In November 2016, Madam Yati (not her real name) flew from Indonesia to Singapore for a brief respite. She was invited by a friend to visit and was hoping the short holiday here would help her sort out relationship issues at home, too. But the young mother was pregnant in her third trimester and thought nothing of it. She was surprised with the pain she felt and realised she was in early labour. Unable to reach anyone else for help, she went to the hospital and was immediately admitted for delivery.

The medical social worker at KK Women’s and Children’s Hospital alerted Archdiocesan Commission for the Pastoral Care of Migrants & Itinerant People (ACMI) case workers about her case inquiring if any assistance could be provided. It was determined that the mother would remain in Singapore for at least another month. ACMI contacted the Indonesian migrant support community and Befriender Ibu Josephine Handojo who was able to reach out to Madam Yati to provide her with support and assistance in consultation with ACMI.

The emotional and material support was provided to Madam Yati while in Singapore. The Indonesian Embassy assisted with accommodation, but there were also problems with her accessing the fridge at night to store the breast milk. Ibu Handojo would visit the mother and keep close contact with her to help her with advice, such as how to look after herself to ensure good lactation and when to express the breast milk for storage. She also helped her with getting the groceries to ensure she is properly nourished to improve her health and ability to lactate properly.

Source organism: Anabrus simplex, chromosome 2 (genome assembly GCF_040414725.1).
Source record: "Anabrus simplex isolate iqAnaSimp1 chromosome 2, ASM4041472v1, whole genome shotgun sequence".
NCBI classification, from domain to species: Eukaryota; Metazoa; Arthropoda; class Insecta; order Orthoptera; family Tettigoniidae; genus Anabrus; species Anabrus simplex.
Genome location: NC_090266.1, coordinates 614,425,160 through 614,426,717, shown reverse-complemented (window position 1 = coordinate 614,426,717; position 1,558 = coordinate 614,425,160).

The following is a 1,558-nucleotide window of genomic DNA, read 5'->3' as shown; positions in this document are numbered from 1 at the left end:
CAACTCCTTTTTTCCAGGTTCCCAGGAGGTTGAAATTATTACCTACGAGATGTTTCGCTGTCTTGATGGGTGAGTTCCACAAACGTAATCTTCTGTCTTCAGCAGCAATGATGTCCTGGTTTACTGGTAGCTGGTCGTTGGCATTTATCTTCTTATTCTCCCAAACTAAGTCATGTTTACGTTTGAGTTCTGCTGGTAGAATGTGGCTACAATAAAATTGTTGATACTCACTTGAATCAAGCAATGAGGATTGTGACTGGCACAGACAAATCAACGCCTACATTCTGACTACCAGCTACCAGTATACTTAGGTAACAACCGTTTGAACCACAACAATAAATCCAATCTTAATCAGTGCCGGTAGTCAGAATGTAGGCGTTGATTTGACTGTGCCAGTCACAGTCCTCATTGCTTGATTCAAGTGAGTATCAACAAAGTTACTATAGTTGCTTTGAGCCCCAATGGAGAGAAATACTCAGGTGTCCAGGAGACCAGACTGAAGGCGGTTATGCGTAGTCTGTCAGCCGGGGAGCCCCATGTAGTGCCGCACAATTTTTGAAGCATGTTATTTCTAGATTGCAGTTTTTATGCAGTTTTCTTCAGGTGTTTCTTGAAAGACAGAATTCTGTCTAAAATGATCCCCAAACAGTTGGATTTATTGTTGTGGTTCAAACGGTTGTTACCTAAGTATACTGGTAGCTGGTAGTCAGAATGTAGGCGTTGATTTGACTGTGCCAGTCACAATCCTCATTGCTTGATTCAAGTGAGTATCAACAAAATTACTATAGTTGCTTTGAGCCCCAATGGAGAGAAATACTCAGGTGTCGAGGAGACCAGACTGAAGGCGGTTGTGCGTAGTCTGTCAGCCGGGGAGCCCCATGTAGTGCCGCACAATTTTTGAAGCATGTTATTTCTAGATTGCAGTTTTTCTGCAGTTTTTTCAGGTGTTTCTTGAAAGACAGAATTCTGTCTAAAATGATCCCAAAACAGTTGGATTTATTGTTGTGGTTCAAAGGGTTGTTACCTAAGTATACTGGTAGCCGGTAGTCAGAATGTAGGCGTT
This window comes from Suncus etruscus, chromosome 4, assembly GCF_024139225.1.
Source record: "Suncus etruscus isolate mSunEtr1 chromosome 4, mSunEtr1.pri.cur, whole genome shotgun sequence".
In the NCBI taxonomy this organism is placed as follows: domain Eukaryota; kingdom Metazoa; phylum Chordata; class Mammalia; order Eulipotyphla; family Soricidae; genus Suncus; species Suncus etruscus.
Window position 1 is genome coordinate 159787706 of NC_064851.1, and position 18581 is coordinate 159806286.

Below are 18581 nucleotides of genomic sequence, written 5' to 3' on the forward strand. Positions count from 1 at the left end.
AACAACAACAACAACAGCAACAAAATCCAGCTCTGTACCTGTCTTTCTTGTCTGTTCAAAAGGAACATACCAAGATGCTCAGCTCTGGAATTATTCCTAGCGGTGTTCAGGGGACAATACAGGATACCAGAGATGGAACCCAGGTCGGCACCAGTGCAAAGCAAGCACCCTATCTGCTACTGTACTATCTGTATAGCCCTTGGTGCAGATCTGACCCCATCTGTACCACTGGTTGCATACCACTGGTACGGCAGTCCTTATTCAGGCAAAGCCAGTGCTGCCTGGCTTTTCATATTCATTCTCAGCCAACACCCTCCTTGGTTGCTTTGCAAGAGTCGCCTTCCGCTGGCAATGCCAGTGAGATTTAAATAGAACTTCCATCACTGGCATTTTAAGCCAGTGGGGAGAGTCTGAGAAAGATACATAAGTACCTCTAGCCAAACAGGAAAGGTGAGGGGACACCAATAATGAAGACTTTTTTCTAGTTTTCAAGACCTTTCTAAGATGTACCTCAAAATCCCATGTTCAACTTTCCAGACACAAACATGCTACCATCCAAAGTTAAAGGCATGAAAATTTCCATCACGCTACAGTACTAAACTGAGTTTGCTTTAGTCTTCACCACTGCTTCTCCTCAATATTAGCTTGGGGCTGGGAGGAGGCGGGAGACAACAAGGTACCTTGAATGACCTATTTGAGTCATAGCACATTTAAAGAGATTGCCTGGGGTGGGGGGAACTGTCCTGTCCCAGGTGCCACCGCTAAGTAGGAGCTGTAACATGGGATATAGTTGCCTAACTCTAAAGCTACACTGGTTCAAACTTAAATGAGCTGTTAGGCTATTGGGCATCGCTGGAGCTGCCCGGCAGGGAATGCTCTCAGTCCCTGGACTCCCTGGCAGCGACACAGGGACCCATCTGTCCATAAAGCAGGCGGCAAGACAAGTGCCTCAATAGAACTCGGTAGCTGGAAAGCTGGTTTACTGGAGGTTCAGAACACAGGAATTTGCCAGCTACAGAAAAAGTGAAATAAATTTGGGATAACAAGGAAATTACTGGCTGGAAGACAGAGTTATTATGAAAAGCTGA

Her baby was kept in special ante-natal care at KK Women’s and Children’s Hospital and had to be fed by feeding tube for some time, and eventually a breast pump was obtained for the mother’s use to help with the infant’s supply of natural milk.

When she had to extend her stay because of the infant’s health, a cousin responded with the necessary support to sponsor her. Meanwhile there was some concern about the medical costs, which she was able to settle.

Both mother and infant continued to improve and were well enough by the end of the year to make plans for her flight home to Indonesia. The mother was very grateful to the Befriender Ibu Handojo who kept an eye on matters throughout with her personal touch and familial care.

She appreciated the friendship and support of Ibu and ACMI who had journeyed with her through this unexpected circumstance in life, away from home, and to welcome a new child into her family.

Learn more about the lives, experiences and situations migrants in Singapore, and what each of us can do to help welcome, protect, develop and integrate them.
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